“We scour the Earth web for indie, retro, and niche gaming news so you don’t have to, drebnar!” – your faithful reporter
Scott Hayden at Road To VR notes that a VR roguelike called “OUTLIER,” all-caps, has been cancelled, with a reason given that might seem unusual: they overestimated demand. They also say that they underestimated the complexity of the roguelike genre, which I can certainly sympathize with. It’s being remove from the Steam store. People who bought the game on Steam Early Access can either keep it or ask for a refund. I wonder if someday having a notable delisted project in your Steam library might be seen as a mark of status, in some circles?
Over on BoingBoing (they still exist!) there’s a couple of interesting posts. By Popkin, there’s a video from a Nintendo arcade game from 1976 called Sky Hawk, that used 16mm film footage of remote-controlled fighter planes to provide targets for players to hit! It was a shooting-gallery kind of game, where the whole game is hitting targets. Here’s the video on YouTube.
And long-time Boinger David Pescovitz presents a demo for a failed 1982 educational technology program with the name Wired In, that entertaining in its early 80s way. It has clips of Bill Murray providing some entertaining moments, and a tongue-in-cheek PSA from Lily Tomlin about the dangers of Pac-Man addiction.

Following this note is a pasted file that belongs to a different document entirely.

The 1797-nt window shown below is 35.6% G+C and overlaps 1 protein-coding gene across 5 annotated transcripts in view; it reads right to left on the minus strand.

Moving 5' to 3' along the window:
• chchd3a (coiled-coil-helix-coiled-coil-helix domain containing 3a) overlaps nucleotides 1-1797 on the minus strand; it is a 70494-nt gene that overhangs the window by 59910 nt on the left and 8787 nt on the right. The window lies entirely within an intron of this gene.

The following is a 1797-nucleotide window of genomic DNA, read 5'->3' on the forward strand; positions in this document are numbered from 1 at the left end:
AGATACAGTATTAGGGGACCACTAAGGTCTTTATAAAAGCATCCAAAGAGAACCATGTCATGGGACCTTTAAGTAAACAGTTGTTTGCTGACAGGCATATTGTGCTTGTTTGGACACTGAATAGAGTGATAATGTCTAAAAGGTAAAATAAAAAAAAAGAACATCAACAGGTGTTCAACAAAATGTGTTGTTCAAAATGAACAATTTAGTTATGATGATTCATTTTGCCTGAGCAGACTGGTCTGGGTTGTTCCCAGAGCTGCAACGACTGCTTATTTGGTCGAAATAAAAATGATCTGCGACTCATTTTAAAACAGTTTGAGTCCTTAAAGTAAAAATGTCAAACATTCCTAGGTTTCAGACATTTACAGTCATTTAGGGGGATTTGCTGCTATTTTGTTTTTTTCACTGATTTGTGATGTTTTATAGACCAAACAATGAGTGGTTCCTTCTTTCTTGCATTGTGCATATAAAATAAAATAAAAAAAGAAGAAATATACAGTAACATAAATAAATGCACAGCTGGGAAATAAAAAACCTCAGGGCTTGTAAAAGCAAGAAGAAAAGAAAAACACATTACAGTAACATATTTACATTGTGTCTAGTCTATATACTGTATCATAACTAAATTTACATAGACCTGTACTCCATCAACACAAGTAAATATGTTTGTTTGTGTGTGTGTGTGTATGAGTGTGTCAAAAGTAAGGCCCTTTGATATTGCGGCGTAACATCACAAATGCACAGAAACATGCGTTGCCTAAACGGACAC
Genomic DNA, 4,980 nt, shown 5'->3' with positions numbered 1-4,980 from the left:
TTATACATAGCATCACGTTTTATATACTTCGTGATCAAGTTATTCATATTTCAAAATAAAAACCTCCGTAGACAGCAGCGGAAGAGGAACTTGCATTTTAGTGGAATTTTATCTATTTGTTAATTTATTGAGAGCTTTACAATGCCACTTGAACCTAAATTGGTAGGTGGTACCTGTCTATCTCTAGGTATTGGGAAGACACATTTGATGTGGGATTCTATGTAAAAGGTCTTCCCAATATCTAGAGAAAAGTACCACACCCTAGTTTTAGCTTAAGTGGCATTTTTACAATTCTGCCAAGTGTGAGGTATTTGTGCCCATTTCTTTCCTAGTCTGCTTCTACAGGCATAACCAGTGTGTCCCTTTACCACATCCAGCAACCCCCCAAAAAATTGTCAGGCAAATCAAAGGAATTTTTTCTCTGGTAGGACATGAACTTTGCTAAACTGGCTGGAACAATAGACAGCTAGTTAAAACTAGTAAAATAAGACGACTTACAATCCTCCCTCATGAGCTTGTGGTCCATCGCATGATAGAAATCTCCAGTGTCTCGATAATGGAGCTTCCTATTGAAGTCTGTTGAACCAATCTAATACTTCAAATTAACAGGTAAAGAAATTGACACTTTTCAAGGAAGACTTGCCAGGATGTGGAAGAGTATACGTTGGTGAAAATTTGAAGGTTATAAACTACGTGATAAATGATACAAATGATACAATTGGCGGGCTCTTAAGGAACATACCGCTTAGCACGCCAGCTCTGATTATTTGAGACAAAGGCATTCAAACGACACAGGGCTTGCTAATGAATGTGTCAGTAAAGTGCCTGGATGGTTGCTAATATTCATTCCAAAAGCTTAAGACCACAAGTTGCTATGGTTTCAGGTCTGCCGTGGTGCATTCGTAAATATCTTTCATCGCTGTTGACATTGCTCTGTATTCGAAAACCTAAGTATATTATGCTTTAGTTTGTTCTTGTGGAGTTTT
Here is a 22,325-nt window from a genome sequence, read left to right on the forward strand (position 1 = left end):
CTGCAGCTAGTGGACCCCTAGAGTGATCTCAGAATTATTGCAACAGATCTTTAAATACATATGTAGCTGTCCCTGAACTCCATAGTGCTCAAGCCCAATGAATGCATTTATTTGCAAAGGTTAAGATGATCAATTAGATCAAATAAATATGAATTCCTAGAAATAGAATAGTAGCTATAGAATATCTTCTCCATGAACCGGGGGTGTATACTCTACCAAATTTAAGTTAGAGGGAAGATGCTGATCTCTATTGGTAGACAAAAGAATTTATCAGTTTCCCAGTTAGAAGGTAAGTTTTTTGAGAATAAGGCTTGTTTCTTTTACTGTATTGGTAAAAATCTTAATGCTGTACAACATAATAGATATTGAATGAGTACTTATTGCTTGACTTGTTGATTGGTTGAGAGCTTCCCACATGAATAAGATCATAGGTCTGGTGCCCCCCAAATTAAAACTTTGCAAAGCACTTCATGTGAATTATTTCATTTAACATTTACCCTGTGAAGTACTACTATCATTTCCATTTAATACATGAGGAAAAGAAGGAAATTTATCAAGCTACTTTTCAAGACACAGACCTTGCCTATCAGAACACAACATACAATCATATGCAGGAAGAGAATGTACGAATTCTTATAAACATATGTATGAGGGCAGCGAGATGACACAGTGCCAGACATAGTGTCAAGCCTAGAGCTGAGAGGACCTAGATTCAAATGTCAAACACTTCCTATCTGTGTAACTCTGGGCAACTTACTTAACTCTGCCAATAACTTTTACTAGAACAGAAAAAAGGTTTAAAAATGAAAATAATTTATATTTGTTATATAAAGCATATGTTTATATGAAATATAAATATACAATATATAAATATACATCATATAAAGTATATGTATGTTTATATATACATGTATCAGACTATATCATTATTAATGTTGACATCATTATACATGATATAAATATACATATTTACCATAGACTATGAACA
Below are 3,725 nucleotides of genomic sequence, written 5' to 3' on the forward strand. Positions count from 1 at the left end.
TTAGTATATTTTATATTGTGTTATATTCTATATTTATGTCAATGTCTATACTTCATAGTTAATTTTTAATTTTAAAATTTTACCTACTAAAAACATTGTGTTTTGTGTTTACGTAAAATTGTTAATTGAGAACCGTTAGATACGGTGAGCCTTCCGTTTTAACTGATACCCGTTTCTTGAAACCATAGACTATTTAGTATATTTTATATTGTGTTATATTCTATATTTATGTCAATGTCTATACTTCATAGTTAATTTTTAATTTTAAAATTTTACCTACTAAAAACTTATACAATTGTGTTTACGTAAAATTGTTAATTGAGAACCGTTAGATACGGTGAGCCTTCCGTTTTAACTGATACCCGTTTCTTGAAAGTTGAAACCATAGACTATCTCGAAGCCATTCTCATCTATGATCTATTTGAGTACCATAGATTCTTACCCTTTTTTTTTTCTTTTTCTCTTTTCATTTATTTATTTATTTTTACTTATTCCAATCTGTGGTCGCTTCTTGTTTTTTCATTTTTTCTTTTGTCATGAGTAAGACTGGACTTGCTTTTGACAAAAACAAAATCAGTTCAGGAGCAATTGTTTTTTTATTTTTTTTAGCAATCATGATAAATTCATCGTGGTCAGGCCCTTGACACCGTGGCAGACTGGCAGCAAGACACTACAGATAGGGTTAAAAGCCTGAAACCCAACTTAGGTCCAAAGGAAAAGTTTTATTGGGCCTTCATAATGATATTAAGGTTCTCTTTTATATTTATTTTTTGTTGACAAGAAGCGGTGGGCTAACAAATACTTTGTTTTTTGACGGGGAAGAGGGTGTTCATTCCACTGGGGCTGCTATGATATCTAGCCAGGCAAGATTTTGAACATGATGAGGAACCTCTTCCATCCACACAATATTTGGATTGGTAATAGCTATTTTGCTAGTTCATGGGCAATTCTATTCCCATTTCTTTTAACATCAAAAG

Steve Hogarly at Rock Paper Shotgun appreciates My Time At Sandrock for PC, a “wild west” town simulation game. Yes, Stardew Valley is mentioned.
At The Chozo Project (which doesn’t seem to be overtly Metroid-themed), Zach Lindermann reviews the Sega Nomad, a portable system that’s capable of playing Genesis games, a mere 25 years after its release.
Claire Jackson over at Kotaku talks about the refreshing repairability of the Steam Deck.
Okay, this one requires a little explanation. There’s a community on the internet. What’s it about? Generally speaking, nearly anything, but this one is devoted to constructing homebrew “cyberdecks,” (Reddit link) self-contained portable computers whose design brings to mind cyberpunk fiction. Liliputing’s Brad Linder presents one that uses for its internals the guts of a Framework modular laptop.
Ryan Dinsdale at IGN reports that Jonathan Jacque-Belletête of Eidos Montréal noted that their studio had for a time been working on Final Fantasy XV, before Square-Enix decided to return the project to its Japanese studios.
Stuart Gipp at NintendoLife presents us with a history of Teenage Mutant Ninja Turtle video games on Nintendo systems.
And, the website High Five For has a number of lists of 25 games on various system that they consider to still be interesting now, years after their obsolescence: NES – SNES – PS1 – Genesis/Mega Drive – Game Boy Advance – TurboGrafx 16/PC Engine.